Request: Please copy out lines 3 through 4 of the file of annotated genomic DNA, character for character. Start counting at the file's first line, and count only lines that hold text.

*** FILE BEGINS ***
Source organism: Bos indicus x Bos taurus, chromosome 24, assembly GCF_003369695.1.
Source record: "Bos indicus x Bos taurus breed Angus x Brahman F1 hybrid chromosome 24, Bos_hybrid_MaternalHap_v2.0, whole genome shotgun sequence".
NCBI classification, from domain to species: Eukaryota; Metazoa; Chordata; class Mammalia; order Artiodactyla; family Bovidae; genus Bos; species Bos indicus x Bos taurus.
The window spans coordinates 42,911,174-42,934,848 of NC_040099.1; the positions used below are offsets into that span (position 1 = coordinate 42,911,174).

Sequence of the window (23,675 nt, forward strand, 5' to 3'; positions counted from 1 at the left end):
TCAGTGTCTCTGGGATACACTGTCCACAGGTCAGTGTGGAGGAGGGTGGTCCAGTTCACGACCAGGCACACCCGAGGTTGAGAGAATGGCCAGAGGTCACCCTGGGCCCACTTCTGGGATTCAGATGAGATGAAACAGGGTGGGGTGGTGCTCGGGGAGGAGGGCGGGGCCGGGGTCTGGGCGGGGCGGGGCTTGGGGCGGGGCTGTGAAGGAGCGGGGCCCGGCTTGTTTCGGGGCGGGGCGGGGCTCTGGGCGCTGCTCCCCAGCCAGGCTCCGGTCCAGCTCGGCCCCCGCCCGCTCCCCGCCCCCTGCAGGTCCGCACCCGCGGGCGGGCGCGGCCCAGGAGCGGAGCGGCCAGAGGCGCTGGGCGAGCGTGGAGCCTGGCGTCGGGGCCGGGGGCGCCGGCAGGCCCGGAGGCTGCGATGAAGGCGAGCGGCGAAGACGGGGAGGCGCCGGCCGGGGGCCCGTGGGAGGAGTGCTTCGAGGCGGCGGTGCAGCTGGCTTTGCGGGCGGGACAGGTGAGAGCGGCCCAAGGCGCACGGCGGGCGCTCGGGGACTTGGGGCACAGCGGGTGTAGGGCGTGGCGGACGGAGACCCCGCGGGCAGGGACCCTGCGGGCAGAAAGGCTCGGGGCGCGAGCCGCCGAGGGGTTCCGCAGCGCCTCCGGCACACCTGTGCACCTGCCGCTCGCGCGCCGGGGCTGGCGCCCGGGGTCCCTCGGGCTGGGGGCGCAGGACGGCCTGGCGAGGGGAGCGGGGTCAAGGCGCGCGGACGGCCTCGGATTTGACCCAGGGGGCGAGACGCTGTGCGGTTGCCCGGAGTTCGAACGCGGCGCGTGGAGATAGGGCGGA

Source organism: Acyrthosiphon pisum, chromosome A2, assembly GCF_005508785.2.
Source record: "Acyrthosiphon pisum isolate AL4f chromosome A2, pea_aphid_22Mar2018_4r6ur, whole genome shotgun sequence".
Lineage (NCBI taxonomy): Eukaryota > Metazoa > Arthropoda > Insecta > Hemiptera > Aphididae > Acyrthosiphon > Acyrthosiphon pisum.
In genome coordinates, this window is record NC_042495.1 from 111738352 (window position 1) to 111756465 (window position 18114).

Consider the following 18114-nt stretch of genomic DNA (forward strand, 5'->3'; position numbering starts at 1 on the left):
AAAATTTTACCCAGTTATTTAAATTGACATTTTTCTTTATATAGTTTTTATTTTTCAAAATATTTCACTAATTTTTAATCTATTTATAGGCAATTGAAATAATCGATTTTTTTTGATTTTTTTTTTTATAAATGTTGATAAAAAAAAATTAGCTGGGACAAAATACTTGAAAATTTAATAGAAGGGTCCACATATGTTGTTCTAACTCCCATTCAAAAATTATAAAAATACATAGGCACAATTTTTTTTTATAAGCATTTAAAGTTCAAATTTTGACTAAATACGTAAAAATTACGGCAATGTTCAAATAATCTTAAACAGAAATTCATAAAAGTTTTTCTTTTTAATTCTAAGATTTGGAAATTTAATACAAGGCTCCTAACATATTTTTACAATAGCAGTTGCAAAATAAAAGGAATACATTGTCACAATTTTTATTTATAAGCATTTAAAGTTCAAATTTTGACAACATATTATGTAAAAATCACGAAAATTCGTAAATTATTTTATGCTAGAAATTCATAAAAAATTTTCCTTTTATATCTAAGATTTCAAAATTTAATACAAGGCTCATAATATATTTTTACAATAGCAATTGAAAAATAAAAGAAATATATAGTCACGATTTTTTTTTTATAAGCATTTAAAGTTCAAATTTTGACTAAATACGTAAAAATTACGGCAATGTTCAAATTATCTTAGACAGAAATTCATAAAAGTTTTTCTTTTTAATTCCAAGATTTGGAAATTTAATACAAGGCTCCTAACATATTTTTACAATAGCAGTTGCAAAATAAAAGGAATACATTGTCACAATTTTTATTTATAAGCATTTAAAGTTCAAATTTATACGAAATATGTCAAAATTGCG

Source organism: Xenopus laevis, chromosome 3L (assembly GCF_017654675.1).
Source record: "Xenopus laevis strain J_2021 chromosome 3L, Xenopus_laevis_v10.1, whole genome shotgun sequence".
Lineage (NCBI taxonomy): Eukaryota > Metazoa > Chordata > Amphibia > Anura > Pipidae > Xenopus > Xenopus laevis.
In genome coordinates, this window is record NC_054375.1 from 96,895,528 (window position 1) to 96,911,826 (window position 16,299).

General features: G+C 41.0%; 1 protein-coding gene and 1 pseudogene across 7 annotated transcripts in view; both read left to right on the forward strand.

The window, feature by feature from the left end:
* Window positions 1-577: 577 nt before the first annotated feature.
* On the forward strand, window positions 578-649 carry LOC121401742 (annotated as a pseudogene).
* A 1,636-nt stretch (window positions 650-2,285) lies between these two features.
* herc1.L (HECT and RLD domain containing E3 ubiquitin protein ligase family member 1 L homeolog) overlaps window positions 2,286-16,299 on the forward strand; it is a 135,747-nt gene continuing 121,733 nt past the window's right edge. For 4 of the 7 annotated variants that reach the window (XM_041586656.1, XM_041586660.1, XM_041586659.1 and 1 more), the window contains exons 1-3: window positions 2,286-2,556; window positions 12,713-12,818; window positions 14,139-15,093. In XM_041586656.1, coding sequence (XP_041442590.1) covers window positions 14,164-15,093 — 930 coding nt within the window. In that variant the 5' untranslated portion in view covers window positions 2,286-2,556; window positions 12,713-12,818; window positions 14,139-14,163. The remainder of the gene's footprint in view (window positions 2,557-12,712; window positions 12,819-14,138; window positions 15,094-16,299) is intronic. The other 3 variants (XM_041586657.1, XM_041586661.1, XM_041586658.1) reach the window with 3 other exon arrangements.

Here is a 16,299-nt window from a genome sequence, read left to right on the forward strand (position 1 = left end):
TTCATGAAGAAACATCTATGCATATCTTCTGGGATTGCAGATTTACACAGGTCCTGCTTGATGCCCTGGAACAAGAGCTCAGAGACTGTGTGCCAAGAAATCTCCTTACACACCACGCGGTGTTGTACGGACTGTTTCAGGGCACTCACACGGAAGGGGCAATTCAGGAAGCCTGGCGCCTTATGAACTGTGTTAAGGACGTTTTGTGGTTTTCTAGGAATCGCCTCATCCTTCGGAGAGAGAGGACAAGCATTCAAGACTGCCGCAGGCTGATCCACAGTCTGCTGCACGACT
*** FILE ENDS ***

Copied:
NCBI classification, from domain to species: Eukaryota; Metazoa; Chordata; class Mammalia; order Artiodactyla; family Bovidae; genus Bos; species Bos indicus x Bos taurus.
The window spans coordinates 42,911,174-42,934,848 of NC_040099.1; the positions used below are offsets into that span (position 1 = coordinate 42,911,174).